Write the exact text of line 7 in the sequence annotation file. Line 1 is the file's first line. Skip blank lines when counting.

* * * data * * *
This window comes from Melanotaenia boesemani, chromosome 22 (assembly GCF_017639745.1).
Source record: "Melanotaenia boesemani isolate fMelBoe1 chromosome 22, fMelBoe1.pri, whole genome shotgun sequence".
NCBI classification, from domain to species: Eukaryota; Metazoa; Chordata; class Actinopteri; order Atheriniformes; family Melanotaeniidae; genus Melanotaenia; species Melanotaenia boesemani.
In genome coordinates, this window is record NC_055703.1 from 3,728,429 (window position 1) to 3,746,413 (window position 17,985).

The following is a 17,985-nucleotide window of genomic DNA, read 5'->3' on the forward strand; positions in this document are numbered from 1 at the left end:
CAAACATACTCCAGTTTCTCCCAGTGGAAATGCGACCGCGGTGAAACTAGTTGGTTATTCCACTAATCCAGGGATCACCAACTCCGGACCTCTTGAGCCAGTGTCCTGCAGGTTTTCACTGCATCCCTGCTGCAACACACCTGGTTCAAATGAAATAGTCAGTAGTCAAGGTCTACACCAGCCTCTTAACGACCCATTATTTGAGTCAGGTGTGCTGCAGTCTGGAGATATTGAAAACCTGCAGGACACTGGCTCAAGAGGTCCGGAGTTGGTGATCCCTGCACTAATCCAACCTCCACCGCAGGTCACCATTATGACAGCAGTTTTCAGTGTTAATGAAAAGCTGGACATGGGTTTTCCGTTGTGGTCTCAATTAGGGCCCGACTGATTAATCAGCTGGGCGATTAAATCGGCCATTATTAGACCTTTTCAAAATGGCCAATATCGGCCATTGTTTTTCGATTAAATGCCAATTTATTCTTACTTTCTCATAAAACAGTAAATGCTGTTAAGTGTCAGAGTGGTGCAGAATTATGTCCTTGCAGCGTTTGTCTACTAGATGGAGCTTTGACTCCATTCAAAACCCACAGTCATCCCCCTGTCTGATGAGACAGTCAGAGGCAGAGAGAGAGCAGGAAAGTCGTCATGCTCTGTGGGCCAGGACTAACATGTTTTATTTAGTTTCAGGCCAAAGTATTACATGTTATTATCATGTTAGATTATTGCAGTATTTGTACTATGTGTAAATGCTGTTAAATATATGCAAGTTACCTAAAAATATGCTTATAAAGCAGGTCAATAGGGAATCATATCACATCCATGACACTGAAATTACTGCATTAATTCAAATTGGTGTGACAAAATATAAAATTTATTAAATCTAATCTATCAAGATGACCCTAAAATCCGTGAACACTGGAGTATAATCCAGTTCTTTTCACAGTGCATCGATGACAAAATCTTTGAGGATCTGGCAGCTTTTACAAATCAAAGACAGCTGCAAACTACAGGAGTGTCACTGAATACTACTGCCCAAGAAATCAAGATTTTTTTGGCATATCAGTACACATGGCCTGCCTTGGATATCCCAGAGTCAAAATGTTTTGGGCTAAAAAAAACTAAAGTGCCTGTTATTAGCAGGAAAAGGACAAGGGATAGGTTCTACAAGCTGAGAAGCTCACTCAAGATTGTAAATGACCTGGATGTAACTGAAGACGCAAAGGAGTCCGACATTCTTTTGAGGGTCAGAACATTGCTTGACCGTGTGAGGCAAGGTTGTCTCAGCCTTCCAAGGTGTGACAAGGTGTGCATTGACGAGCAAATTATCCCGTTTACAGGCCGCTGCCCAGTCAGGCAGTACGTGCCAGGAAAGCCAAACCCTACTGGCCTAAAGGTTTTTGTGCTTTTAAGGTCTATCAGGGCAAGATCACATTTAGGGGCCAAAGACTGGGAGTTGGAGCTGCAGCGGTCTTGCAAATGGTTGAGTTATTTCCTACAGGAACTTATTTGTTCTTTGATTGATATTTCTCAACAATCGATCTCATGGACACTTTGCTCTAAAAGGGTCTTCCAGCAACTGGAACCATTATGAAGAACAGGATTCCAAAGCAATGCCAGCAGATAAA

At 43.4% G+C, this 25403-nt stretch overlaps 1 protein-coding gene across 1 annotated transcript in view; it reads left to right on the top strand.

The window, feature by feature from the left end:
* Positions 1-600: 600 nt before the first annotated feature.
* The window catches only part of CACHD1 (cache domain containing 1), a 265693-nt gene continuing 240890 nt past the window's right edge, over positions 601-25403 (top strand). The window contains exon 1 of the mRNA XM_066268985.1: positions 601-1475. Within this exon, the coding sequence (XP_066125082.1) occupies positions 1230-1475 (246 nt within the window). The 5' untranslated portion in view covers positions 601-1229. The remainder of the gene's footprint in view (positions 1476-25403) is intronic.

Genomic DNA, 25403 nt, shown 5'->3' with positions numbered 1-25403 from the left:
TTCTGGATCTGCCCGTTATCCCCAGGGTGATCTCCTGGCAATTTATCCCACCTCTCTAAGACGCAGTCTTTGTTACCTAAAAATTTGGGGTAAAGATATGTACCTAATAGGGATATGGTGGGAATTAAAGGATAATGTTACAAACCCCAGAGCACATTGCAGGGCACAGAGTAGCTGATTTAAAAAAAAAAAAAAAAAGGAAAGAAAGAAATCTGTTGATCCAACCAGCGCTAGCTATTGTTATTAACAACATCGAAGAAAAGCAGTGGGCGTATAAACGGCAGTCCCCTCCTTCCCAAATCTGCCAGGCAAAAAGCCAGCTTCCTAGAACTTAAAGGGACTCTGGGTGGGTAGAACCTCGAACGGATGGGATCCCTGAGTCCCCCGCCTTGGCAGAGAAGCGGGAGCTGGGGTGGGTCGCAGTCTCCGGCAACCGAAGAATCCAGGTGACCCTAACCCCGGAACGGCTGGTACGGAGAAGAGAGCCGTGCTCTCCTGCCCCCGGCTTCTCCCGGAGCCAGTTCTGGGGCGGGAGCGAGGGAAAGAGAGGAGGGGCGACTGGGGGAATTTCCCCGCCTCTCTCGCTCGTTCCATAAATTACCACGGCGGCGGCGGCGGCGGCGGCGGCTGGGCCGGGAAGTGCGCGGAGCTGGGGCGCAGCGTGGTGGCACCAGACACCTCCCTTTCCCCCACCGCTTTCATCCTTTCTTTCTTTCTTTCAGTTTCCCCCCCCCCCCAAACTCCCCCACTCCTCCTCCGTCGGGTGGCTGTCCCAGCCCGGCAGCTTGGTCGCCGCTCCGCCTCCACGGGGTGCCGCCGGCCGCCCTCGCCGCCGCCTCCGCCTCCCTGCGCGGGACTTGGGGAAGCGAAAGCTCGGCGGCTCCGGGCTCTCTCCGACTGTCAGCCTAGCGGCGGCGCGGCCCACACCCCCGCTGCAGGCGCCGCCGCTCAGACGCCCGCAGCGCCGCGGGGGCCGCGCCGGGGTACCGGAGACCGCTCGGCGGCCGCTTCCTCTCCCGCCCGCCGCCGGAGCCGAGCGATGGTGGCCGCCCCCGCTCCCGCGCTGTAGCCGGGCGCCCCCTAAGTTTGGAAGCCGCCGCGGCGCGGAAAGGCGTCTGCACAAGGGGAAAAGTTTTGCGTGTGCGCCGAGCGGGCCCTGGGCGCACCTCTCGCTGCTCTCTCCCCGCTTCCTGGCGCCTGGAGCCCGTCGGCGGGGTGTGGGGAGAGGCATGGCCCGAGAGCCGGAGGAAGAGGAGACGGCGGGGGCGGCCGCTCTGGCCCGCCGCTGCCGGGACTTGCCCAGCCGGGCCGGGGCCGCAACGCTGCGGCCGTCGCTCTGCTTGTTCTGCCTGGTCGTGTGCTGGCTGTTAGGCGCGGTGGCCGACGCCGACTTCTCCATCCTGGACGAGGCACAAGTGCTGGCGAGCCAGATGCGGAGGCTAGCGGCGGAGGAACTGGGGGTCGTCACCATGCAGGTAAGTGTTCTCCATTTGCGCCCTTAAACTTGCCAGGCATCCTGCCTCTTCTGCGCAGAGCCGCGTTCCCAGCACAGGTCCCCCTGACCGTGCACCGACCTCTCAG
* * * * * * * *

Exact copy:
At 43.4% G+C, this 25403-nt stretch overlaps 1 protein-coding gene across 1 annotated transcript in view; it reads left to right on the top strand.